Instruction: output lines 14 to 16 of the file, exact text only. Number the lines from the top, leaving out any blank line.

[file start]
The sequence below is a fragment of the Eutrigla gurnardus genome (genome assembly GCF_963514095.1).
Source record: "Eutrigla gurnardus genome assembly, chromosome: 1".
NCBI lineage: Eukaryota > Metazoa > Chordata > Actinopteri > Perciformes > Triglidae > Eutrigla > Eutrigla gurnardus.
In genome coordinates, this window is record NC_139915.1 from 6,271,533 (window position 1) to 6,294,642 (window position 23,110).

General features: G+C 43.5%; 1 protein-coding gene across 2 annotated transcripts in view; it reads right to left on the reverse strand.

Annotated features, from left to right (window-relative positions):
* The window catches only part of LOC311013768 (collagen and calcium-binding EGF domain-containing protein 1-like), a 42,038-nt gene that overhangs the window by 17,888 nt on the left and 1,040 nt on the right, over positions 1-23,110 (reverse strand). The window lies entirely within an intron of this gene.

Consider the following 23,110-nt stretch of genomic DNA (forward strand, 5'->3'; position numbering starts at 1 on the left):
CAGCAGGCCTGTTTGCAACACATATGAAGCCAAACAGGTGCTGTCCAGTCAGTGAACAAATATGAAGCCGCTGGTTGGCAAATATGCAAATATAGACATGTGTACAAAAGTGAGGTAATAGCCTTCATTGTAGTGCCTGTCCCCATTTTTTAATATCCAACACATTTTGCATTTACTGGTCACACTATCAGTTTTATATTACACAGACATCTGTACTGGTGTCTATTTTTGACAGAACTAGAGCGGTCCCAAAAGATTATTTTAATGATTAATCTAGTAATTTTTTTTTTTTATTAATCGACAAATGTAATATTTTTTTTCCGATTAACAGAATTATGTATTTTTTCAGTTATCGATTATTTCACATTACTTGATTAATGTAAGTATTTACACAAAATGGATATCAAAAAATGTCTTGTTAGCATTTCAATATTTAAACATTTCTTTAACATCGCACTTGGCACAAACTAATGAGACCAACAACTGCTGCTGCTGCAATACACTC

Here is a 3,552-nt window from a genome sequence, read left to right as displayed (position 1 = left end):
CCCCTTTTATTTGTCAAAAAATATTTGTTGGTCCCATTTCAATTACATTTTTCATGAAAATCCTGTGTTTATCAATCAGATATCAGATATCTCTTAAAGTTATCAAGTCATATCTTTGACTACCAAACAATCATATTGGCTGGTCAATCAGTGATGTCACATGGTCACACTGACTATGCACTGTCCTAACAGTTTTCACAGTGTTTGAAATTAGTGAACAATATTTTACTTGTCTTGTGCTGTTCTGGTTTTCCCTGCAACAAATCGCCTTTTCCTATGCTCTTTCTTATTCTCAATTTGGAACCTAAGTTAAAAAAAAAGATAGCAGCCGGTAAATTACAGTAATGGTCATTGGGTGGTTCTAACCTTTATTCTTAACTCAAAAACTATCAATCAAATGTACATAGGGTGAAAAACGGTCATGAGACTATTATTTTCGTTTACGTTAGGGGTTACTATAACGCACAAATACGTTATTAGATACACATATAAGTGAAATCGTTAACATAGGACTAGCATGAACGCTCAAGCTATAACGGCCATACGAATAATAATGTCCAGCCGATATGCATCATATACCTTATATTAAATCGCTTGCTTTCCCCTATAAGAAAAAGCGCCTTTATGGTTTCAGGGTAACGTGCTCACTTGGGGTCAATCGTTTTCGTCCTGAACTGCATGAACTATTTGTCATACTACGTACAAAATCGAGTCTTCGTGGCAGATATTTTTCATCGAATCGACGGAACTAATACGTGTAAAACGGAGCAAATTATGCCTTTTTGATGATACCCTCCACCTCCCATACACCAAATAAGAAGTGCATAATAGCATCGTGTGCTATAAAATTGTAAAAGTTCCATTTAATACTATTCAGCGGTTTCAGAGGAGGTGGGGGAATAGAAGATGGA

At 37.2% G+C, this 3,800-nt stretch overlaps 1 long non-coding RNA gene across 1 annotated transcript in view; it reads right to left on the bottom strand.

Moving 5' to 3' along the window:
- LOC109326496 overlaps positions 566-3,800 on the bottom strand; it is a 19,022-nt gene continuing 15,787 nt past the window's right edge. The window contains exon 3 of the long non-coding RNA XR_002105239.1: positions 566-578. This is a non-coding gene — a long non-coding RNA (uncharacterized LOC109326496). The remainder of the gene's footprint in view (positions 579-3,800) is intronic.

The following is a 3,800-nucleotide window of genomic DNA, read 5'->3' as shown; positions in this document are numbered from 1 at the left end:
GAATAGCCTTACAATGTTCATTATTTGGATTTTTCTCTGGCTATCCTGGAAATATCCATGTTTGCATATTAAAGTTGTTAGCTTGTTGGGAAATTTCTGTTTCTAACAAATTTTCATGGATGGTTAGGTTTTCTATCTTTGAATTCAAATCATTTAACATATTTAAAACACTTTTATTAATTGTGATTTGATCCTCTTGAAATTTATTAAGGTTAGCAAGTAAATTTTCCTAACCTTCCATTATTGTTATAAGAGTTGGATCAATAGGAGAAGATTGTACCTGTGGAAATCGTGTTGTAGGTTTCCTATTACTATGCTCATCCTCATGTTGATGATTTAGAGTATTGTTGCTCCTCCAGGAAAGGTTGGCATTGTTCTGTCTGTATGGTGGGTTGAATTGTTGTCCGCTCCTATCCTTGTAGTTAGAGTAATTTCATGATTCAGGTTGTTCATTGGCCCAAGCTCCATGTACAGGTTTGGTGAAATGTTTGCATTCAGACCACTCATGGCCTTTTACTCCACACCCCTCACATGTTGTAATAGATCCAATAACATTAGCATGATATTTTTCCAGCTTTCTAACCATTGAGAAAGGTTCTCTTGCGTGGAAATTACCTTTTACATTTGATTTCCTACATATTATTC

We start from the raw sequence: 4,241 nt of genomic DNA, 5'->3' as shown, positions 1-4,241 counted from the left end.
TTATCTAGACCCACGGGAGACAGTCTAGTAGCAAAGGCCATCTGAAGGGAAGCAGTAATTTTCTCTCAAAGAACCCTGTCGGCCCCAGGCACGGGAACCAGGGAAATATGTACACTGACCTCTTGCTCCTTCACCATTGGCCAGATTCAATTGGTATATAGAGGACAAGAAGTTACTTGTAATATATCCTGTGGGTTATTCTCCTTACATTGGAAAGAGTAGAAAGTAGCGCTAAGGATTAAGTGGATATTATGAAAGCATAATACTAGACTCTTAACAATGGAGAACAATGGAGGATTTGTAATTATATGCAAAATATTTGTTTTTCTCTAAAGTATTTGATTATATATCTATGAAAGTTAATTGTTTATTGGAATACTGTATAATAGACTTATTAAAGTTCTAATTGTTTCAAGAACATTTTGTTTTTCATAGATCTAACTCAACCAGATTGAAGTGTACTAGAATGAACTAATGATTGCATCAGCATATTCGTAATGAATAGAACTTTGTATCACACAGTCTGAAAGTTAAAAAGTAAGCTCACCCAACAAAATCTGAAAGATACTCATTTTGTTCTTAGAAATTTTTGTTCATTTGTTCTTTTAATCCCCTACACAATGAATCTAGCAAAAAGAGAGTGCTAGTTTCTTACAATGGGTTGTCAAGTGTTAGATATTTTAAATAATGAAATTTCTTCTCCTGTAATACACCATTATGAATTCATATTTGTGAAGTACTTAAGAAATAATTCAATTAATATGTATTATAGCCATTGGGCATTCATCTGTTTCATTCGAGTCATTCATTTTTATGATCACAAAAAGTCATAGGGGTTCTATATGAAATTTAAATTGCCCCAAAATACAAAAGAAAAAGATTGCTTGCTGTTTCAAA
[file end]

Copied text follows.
- LOC109326496 overlaps positions 566-3,800 on the bottom strand; it is a 19,022-nt gene continuing 15,787 nt past the window's right edge. The window contains exon 3 of the long non-coding RNA XR_002105239.1: positions 566-578. This is a non-coding gene — a long non-coding RNA (uncharacterized LOC109326496). The remainder of the gene's footprint in view (positions 579-3,800) is intronic.

The following is a 3,800-nucleotide window of genomic DNA, read 5'->3' as shown; positions in this document are numbered from 1 at the left end:
GAATAGCCTTACAATGTTCATTATTTGGATTTTTCTCTGGCTATCCTGGAAATATCCATGTTTGCATATTAAAGTTGTTAGCTTGTTGGGAAATTTCTGTTTCTAACAAATTTTCATGGATGGTTAGGTTTTCTATCTTTGAATTCAAATCATTTAACATATTTAAAACACTTTTATTAATTGTGATTTGATCCTCTTGAAATTTATTAAGGTTAGCAAGTAAATTTTCCTAACCTTCCATTATTGTTATAAGAGTTGGATCAATAGGAGAAGATTGTACCTGTGGAAATCGTGTTGTAGGTTTCCTATTACTATGCTCATCCTCATGTTGATGATTTAGAGTATTGTTGCTCCTCCAGGAAAGGTTGGCATTGTTCTGTCTGTATGGTGGGTTGAATTGTTGTCCGCTCCTATCCTTGTAGTTAGAGTAATTTCATGATTCAGGTTGTTCATTGGCCCAAGCTCCATGTACAGGTTTGGTGAAATGTTTGCATTCAGACCACTCATGGCCTTTTACTCCACACCCCTCACATGTTGTAATAGATCCAATAACATTAGCATGATATTTTTCCAGCTTTCTAACCATTGAGAAAGGTTCTCTTGCGTGGAAATTACCTTTTACATTTGATTTCCTACATATTATTC